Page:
Emerging talents meet the world’s leading mathematicians

What advice would the 2024 Abel Prize winner give to his younger self? During the Abel Week, young, aspiring mathematicians get the chance to receive this advice from Michel Talagrand himself.

Some of the young talents who attended the Abel Prize ceremony in 2023. Photo: Eirik Lislerud

As in previous years, emerging talents aged 15 to 19 are invited to take part in the celebration of mathematics during the Abel Week. The events take place in Oslo on May 20th-23rd and continue with The Abel Day in Stavanger on May 24th. This year's Abel Prize winner, Michel Talagrand from France, is the star everyone wants to meet, but the attendees will also get the chance to learn from several of the world's leading mathematicians, including international lecturers and the members of the Abel Committee.

At the event Advice to Young Mathematicians, the budding future of mathematics get to meet their role models at The Norwegian Academy of Science and Letters’ house. As the title suggests, the successful mathematicians will share their experiences and offer advice they wish they themselves had been given at the start of their careers.

The young talents are also invited to the Abel lectures, the Abel Party and the Abel Prize ceremony, where Michel Talagrand will receive the award from His Royal Highness Crown Prince Haakon. On Thursday May 23rd, the last event on the program will be the presentation of the Holmboe prize, which is awarded annually to a teacher that teaches mathematics in primary school or at upper secondary level. This year the Norwegian Mathematics Council has awarded the prize to Pål Harald Hansen from Sør-Varanger, a small town located as far northeast as you can get in Norway, close to the Russian border.

The hope is that both the academic input and the social events during the four spring days in Oslo will inspire the young students to pursue mathematics.

Group photo of youth attending Abel Week 2023, here at the Abel Monument in the Royal Palace Grounds.
Young talents attending the wreath laying ceremony at the Abel Monument, The Royal Palace Grounds, in 2023. Photo: Eirik Lislerud

The best in their age group
The visiting youth have all won various mathematics competitions, and participation in the exclusive program of the Abel Week is part of the reward.

The four youngest participants are Runa M. Eltoft, Freja Aars, Loudon McCutcheon and Felix Dzur from Tromsø International School, who will be attending along with teacher Emil Sundal. They are this year's winning team from UngeAbel (YoungAbel), a mathematics competition for students in 9th grade (secondary school), organized by the National Association for Mathematics in Schools (LAMIS).

From the Abel competition, which is organized by the Norwegian Mathematical Association, the six top candidates will attend: David Strømme Eikeland from Sandnes, who won the competition, followed by Aksel Løvholt from Oslo, Ivar Lee Fevang from Trondheim, Torstein Barvik Molstad from Gran, Magnus Flydal Jenstad from Nadderud and Justin Jia from Oslo. They have outperformed nearly 3,200 other students from secondary and upper secondary schools in Norway. The three on top of the list have already qualified to represent Norway in the International Mathematical Olympiad for students under the age of 20, while the other three will participate in a new round of qualifications in the Nordic Mathematical Contest.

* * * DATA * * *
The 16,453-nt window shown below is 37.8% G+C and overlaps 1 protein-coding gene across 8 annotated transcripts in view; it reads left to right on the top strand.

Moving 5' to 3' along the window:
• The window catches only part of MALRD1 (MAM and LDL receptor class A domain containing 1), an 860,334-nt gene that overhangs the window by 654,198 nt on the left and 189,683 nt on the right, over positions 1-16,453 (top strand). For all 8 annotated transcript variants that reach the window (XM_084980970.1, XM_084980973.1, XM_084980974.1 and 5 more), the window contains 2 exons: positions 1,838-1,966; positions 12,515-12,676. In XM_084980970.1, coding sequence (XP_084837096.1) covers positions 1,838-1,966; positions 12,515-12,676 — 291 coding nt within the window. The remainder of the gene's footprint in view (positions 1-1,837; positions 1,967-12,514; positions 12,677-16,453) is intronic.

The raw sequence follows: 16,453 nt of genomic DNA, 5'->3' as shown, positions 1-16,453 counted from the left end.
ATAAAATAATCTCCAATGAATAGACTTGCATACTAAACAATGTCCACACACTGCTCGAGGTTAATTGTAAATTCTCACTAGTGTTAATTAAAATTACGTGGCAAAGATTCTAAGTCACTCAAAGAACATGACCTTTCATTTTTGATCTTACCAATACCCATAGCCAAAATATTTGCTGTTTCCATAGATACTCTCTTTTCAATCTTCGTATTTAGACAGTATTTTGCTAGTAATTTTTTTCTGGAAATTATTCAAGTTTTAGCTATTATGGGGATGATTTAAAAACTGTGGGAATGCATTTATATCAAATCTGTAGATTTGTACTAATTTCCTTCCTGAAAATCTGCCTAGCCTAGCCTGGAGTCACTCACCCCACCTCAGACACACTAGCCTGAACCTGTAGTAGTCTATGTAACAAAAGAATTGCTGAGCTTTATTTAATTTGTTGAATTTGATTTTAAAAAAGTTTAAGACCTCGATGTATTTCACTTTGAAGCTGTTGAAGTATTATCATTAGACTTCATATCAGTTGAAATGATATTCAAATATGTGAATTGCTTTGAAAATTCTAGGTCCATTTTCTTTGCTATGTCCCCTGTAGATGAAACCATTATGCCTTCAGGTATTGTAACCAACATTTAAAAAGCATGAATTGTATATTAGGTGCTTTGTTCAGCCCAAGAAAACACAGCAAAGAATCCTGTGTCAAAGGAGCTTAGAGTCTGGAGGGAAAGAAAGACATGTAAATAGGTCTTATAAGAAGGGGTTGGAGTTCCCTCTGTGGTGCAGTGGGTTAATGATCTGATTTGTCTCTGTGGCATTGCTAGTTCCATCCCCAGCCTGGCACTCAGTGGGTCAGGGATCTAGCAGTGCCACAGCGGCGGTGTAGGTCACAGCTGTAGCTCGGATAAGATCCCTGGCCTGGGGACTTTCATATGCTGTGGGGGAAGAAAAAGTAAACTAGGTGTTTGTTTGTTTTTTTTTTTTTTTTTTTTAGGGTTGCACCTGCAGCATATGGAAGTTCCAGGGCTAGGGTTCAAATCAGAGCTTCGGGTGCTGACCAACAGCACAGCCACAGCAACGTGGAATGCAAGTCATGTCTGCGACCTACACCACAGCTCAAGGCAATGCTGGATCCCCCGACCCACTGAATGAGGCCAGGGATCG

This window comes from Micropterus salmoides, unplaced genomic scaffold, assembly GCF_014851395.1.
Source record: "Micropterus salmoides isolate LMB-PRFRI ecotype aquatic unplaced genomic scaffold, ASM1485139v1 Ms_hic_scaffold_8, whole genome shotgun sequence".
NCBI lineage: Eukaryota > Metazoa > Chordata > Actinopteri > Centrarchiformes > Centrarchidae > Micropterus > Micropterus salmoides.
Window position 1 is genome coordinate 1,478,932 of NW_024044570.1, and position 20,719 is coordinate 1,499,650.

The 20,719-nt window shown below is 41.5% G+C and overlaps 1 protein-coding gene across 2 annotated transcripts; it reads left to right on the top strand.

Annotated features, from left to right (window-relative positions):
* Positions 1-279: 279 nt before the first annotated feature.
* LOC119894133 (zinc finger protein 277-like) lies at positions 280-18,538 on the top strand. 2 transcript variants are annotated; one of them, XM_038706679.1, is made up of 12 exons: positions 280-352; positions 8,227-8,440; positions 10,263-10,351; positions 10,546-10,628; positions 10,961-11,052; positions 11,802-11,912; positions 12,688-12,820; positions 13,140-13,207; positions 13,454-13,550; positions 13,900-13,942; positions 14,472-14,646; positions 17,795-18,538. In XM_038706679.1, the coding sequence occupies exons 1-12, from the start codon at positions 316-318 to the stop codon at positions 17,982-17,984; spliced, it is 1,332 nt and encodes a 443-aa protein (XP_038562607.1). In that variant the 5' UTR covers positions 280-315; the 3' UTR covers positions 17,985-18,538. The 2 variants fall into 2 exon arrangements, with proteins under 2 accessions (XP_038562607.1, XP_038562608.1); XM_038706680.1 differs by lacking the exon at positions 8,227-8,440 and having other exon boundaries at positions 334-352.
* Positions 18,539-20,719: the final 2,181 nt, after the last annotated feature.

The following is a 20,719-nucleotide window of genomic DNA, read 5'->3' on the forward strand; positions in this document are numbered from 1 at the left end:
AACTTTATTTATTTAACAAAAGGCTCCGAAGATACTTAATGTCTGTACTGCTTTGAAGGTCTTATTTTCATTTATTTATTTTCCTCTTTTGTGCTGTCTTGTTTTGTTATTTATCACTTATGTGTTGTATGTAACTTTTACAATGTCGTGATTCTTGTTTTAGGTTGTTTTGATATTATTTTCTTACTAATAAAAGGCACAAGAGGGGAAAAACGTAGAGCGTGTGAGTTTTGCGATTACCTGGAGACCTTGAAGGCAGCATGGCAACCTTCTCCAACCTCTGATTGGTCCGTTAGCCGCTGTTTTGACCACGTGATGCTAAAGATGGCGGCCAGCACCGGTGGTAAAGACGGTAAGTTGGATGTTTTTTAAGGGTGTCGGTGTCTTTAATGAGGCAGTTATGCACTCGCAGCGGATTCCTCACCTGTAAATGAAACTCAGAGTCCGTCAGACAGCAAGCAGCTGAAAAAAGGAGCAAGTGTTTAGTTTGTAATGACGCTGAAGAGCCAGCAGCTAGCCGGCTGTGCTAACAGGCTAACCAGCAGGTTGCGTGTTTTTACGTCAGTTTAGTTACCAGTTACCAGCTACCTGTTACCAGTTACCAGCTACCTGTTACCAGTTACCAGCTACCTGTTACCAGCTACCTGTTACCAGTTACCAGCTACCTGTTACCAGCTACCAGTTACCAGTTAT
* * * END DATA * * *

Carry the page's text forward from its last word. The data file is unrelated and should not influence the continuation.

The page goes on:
For the first time, youth from France will be travelling to Oslo to participate in the Abel Week this year. The six French students are the top contestants in the French Olympic Mathematical Preparation, and thus will represent their country in the mathematics Olympics, which will be take place in Bath, Great Britain, this July. As usual, the winning team from the Tag der Mathematik competition in Germany will also come to Oslo.

The Abel Day in Stavanger
Michel Talagrand will travel on to Stavanger to attend the Abel Day on Friday May 24th. There local groups of children and young people will get the chance to be inspired by one of the world's sharpest mathematicians.

One of the main tasks defined in the statutes of the Abel Prize is to stimulate the mathematical interest among children and young people. 

Abelkonkurransen (The Niels Henrik Abel's mathematical competition) was started in 1981 and is run by Norsk matematisk forening (The Norwegian Mathematical Assosiation) in cooperation with The Institute for Mathematics at NTNU (Norwegian University of Science and Technology) and Matematikksenteret (The Mathematics Center). The competition is partly funded by The Abel Prize and The Norwegian Research Council.

UngeAbel (YoungAbel) is a competition run by the National Association for Mathematics in Schools (LAMIS) in cooperation with Matematikksenteret (The Mathematics Center) and Nordic Math Class Competition (NMCC). The competition is partly funded by The Abel Prize and The Norwegian Research Council.

See further details here